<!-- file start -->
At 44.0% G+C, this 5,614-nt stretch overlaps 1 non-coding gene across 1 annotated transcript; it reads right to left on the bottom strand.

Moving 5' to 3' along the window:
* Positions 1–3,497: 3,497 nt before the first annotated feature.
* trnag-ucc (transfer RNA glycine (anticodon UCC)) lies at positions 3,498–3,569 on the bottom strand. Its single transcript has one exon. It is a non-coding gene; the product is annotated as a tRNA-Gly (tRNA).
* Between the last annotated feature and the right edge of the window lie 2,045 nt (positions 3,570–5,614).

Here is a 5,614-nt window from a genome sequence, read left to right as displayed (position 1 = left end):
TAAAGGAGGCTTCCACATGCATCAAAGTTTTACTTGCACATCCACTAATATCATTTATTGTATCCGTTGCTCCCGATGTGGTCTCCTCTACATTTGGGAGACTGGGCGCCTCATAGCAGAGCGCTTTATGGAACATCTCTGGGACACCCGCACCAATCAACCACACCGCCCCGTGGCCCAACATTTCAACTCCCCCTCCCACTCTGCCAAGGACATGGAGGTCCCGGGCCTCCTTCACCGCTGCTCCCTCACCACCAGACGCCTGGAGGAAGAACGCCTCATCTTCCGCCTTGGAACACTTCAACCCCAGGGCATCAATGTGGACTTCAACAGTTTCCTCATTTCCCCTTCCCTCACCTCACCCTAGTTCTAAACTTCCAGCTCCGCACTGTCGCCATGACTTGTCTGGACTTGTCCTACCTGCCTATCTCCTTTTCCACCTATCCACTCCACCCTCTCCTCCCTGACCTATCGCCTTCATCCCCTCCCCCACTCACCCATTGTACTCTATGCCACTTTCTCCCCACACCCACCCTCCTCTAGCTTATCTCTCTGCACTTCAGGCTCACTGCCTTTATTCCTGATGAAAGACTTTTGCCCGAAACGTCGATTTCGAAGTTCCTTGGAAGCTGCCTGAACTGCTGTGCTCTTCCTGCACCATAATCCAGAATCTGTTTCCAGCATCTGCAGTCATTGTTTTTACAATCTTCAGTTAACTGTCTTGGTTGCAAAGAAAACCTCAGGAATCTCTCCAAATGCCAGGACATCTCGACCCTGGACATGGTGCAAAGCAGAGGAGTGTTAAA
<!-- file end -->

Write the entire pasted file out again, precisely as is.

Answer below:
At 44.0% G+C, this 5,614-nt stretch overlaps 1 non-coding gene across 1 annotated transcript; it reads right to left on the bottom strand.

Moving 5' to 3' along the window:
* Positions 1–3,497: 3,497 nt before the first annotated feature.
* trnag-ucc (transfer RNA glycine (anticodon UCC)) lies at positions 3,498–3,569 on the bottom strand. Its single transcript has one exon. It is a non-coding gene; the product is annotated as a tRNA-Gly (tRNA).
* Between the last annotated feature and the right edge of the window lie 2,045 nt (positions 3,570–5,614).

Here is a 5,614-nt window from a genome sequence, read left to right as displayed (position 1 = left end):
TAAAGGAGGCTTCCACATGCATCAAAGTTTTACTTGCACATCCACTAATATCATTTATTGTATCCGTTGCTCCCGATGTGGTCTCCTCTACATTTGGGAGACTGGGCGCCTCATAGCAGAGCGCTTTATGGAACATCTCTGGGACACCCGCACCAATCAACCACACCGCCCCGTGGCCCAACATTTCAACTCCCCCTCCCACTCTGCCAAGGACATGGAGGTCCCGGGCCTCCTTCACCGCTGCTCCCTCACCACCAGACGCCTGGAGGAAGAACGCCTCATCTTCCGCCTTGGAACACTTCAACCCCAGGGCATCAATGTGGACTTCAACAGTTTCCTCATTTCCCCTTCCCTCACCTCACCCTAGTTCTAAACTTCCAGCTCCGCACTGTCGCCATGACTTGTCTGGACTTGTCCTACCTGCCTATCTCCTTTTCCACCTATCCACTCCACCCTCTCCTCCCTGACCTATCGCCTTCATCCCCTCCCCCACTCACCCATTGTACTCTATGCCACTTTCTCCCCACACCCACCCTCCTCTAGCTTATCTCTCTGCACTTCAGGCTCACTGCCTTTATTCCTGATGAAAGACTTTTGCCCGAAACGTCGATTTCGAAGTTCCTTGGAAGCTGCCTGAACTGCTGTGCTCTTCCTGCACCATAATCCAGAATCTGTTTCCAGCATCTGCAGTCATTGTTTTTACAATCTTCAGTTAACTGTCTTGGTTGCAAAGAAAACCTCAGGAATCTCTCCAAATGCCAGGACATCTCGACCCTGGACATGGTGCAAAGCAGAGGAGTGTTAAA